“One of the hardest things for me to get used to in my current expat life is unpredictability.”
One of the hardest things for me to get used to in my current expat life is unpredictability. These days, Andrew and I plan ahead in terms of hours, or possibly days, but weeks, months, years — these timeframes remain as foggy as a Belgian morning.
I have always been the kind of person who likes to know what is going to happen. I’m a worrier by nature (from a long line of female worriers on my mother’s side). Having a tight schedule or an organized plan of events helped to lessen the worry, or so I thought.
Planning your life as an expat
From the time I was in high school, I had a plan of what my life would be like when I reached adulthood. We all know what they say about the best laid plans…
Even from the start, our expat life was a last-minute decision. After our first three-month taste of expat life in Amsterdam, Andrew and I knew we wanted to eventually return and live in Europe. However, we had no idea we would be returning exactly a year from the day we last left.
It was less than three months from the time Andrew’s move to Belgium to the time we landed in Europe.
All of the big questions were down to the wire — Would we sell our house in time? (The sale closed literally as we were flying over the Atlantic). Would our car sell? (Yes, but only several months after we left and with the help of Andrew’s parents.) Would we find a suitable house in Belgium? (It was the fifth house of only five). And so it went.
After a year in Belgium, our life finally seems to be settled, but only on the surface.
Andrew’s industry is constantly changing and evolving. His company has changed management and focus several times. His Belgian contract is technically for two years but what will happen then is anyone’s guess.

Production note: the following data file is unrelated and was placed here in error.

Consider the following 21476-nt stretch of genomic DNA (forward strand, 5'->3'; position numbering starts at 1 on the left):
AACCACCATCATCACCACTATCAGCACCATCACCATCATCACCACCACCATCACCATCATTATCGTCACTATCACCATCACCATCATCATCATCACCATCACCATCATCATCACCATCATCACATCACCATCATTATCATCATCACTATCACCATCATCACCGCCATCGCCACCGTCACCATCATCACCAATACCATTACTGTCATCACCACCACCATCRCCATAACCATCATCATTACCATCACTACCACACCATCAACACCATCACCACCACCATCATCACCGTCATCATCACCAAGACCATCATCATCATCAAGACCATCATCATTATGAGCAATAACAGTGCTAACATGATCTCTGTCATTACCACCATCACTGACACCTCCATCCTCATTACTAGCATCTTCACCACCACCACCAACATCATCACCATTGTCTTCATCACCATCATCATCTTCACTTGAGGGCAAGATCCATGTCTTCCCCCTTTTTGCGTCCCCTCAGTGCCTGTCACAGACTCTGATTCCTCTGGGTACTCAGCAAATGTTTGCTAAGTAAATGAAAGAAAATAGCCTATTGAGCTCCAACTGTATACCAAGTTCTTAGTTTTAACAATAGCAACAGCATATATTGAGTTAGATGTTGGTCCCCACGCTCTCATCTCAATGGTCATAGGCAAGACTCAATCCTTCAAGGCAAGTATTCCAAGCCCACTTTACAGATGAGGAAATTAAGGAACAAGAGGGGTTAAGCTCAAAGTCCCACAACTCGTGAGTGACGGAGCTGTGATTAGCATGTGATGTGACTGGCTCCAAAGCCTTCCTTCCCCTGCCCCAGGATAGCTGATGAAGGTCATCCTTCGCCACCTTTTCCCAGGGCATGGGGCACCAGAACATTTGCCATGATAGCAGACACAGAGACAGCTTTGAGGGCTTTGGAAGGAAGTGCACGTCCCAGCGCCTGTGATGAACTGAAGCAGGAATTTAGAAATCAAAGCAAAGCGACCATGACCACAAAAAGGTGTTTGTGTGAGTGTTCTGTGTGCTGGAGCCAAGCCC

Dealing with questions from home
Family and friends back home are starting to ask seemingly reasonable questions — When will you come home? Are you coming home? Where will you live? What will you do? Late at night these questions play like a skipping record in my brain.
The truth is, so far, we’ve had no indication from Andrew’s work whether they will want us to stay or not. We don’t know if we’re ready to leave anymore. We have no idea where we would live or what we would do if we went back to Canada.
Sometimes this instability overshadows our decisions — Should we really spend the money to buy a new wardrobe if we’re just going to move again? Maybe we should travel more in case we don’t have the chance to later…
In many ways, I envy the expats who have a concrete plan — those who land in Brussels already with a return date marked on their calendars and keys to a house that is back home waiting for them in their pockets.
On the other hand, if I insisted on planning a year in advance, for starters, I wouldn’t be here at all. I wouldn’t drop what I’m doing on a Thursday afternoon, to book a hotel in Amsterdam for Friday night. Or I wouldn’t accept an invitation to meet a friend in Ireland without first checking to see if I could get a flight. And I wouldn’t tag along with Andrew on last-minute business trips to Barcelona or Helsinki.
Maybe I would still be in Halifax sitting at my desk in my stable job wondering what life would be like in Brussels; wondering what could have happened if I had embraced a little instability.